On the 15th of April, notwithstanding Luttrell's signal defeat, the house of commons, on the motion of Onslow, son of the late speaker, voted, after a violent debate by a majority of fifty-four, that "Henry Lawes Luttrell, Esq., ought to have been returned for Middlesex." The debate was very obstinate. The whole of the Grenville interest, including lord Temple, was employed against government, and the decision was not made till three o'clock on Sunday morning. Doctor, afterwards judge Blackstone, the author of the celebrated "Commentaries on the Laws of England," at this time solicitor-general, supported the government in destroying the very rights he had maintained in his book! Grenville retorted this upon him, but Junius humbled him more severely. He said, in his fourteenth letter, "We have now the good fortune to understand the doctor's principles as well as writings. For the defence of truth, of law, and reason the doctor's book may be safely consulted; but whoever wishes to cheat a neighbour of his estate, or rob a country of its right, need make no scruple of consulting the doctor himself."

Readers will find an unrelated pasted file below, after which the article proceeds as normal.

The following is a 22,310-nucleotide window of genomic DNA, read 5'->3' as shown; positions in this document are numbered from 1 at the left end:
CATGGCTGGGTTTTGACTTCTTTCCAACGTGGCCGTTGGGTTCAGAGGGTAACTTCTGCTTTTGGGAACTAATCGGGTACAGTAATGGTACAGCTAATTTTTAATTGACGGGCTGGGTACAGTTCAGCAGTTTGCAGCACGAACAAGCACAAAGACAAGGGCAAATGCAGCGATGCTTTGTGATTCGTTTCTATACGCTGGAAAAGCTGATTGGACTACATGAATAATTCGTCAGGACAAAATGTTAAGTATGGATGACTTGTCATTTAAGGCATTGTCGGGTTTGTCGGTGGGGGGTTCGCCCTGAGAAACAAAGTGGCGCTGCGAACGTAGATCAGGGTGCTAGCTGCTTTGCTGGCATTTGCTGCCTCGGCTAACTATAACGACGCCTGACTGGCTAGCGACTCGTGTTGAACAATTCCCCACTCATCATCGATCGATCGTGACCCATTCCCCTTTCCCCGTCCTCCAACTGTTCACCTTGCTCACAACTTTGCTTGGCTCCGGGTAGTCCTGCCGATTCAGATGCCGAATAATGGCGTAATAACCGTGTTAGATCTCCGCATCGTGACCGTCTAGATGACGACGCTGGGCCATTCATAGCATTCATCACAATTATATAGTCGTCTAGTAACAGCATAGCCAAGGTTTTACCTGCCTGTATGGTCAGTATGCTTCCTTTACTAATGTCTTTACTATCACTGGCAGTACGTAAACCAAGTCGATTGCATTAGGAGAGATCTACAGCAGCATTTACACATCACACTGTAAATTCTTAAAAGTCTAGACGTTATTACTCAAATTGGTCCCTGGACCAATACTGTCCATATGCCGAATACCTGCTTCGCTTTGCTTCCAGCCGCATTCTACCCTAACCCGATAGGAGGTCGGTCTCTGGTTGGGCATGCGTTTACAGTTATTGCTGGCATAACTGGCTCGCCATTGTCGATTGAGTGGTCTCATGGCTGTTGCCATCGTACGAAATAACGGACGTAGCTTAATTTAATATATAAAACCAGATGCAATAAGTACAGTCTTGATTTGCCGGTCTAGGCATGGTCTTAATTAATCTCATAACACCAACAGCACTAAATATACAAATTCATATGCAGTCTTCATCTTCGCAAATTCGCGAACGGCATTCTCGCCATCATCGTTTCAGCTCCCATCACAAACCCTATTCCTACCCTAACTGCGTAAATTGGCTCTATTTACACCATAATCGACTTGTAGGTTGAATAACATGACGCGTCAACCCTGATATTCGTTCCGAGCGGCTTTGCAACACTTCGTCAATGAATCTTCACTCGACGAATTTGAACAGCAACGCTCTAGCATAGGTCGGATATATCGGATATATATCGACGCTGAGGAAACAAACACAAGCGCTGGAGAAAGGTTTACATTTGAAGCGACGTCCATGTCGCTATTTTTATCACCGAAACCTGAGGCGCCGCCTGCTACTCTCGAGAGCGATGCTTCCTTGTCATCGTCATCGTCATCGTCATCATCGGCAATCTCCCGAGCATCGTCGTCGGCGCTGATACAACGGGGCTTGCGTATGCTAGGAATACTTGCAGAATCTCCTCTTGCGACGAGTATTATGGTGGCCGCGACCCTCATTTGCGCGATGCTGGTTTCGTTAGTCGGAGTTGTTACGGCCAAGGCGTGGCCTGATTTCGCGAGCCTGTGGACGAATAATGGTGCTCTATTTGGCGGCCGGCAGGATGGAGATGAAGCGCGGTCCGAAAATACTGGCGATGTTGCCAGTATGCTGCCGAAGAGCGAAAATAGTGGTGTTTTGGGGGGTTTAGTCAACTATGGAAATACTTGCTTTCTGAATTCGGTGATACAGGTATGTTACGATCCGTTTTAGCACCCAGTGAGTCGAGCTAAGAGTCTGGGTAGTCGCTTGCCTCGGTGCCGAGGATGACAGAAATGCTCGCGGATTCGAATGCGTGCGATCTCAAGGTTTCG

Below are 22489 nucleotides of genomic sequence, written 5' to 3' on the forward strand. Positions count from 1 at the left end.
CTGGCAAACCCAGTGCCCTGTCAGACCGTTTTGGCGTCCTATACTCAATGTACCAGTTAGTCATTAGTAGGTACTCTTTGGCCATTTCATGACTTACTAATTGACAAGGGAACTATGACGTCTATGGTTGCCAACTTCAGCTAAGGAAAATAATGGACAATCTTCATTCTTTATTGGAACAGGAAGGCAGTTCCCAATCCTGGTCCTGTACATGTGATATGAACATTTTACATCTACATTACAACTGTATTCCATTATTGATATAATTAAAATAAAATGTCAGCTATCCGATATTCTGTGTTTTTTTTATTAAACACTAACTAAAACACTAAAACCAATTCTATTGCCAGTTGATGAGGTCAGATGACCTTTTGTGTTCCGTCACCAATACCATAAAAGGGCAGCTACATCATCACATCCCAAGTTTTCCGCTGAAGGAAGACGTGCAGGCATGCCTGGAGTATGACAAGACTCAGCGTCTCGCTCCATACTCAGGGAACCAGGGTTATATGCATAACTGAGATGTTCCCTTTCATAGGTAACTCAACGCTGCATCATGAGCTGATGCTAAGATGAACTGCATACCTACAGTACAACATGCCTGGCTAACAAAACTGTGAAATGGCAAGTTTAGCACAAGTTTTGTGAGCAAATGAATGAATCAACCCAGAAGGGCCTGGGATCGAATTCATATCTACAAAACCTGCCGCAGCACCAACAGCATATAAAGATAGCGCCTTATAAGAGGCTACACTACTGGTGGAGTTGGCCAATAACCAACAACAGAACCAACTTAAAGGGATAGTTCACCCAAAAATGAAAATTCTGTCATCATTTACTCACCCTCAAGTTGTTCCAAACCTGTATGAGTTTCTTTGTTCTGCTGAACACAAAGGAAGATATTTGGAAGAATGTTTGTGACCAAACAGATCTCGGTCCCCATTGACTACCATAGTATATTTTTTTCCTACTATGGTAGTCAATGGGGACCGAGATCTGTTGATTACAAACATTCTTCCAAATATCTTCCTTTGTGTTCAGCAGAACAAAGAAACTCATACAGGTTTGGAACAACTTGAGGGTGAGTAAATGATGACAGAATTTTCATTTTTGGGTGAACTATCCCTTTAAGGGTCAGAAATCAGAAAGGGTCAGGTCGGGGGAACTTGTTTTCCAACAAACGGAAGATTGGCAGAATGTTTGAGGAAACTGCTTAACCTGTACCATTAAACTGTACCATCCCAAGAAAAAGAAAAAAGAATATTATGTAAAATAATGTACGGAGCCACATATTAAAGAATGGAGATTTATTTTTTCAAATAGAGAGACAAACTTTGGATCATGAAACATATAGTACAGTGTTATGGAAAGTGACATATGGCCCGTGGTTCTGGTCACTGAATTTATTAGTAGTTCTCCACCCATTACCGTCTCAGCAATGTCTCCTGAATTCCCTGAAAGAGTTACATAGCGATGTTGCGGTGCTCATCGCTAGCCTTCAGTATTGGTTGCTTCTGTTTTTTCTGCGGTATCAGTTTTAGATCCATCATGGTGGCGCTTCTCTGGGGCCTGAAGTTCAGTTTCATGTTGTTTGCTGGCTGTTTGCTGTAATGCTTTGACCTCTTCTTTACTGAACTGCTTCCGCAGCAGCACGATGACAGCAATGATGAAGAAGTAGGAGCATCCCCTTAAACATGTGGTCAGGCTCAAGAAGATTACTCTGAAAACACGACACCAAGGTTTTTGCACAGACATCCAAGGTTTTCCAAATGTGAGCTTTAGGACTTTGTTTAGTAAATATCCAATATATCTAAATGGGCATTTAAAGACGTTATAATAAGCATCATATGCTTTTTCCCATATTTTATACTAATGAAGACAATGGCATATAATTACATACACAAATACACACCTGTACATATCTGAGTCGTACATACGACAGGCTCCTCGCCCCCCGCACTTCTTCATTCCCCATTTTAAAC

The government might justify this decision on the ground of Wilkes's incapacity to serve during that parliament, but the country saw with alarm that it was establishing a precedent for annulling the most precious defences of the constitution by a mere resolution of the commons. For this reason the words of Mr. Henry Cavendish, the ancestor of the present lord Waterpark, which he used in the debate, were received with enthusiasm out of doors as "Mr. Cavendish's Creed:" - "I do, from my soul, detest and abjure, as unconstitutional and illegal, that damnable doctrine and position, that a resolution of the house of commons can make, alter, suspend, abrogate, or annihilate the law of the land."